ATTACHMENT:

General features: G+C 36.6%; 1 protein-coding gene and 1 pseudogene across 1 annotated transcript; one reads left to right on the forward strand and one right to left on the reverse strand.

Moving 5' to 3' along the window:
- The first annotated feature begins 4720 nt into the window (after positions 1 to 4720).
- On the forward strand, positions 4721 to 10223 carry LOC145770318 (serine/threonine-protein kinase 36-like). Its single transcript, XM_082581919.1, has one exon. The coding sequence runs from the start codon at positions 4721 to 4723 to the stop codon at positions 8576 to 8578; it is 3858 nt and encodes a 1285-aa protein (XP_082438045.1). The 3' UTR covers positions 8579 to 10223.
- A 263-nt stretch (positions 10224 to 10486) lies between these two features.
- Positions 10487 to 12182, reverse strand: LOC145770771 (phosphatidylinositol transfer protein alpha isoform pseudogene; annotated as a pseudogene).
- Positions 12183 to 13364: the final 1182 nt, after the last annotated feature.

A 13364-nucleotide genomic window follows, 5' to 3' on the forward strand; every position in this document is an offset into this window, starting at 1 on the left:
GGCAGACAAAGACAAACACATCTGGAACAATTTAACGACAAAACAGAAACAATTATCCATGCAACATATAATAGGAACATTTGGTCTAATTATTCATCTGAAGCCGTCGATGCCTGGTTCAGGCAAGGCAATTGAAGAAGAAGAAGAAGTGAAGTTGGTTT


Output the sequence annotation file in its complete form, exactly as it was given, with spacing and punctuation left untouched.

General features: G+C 36.6%; 1 protein-coding gene and 1 pseudogene across 1 annotated transcript; one reads left to right on the forward strand and one right to left on the reverse strand.

Moving 5' to 3' along the window:
- The first annotated feature begins 4720 nt into the window (after positions 1 to 4720).
- On the forward strand, positions 4721 to 10223 carry LOC145770318 (serine/threonine-protein kinase 36-like). Its single transcript, XM_082581919.1, has one exon. The coding sequence runs from the start codon at positions 4721 to 4723 to the stop codon at positions 8576 to 8578; it is 3858 nt and encodes a 1285-aa protein (XP_082438045.1). The 3' UTR covers positions 8579 to 10223.
- A 263-nt stretch (positions 10224 to 10486) lies between these two features.
- Positions 10487 to 12182, reverse strand: LOC145770771 (phosphatidylinositol transfer protein alpha isoform pseudogene; annotated as a pseudogene).
- Positions 12183 to 13364: the final 1182 nt, after the last annotated feature.

A 13364-nucleotide genomic window follows, 5' to 3' on the forward strand; every position in this document is an offset into this window, starting at 1 on the left:
GGCAGACAAAGACAAACACATCTGGAACAATTTAACGACAAAACAGAAACAATTATCCATGCAACATATAATAGGAACATTTGGTCTAATTATTCATCTGAAGCCGTCGATGCCTGGTTCAGGCAAGGCAATTGAAGAAGAAGAAGAAGTGAAGTTGGTTT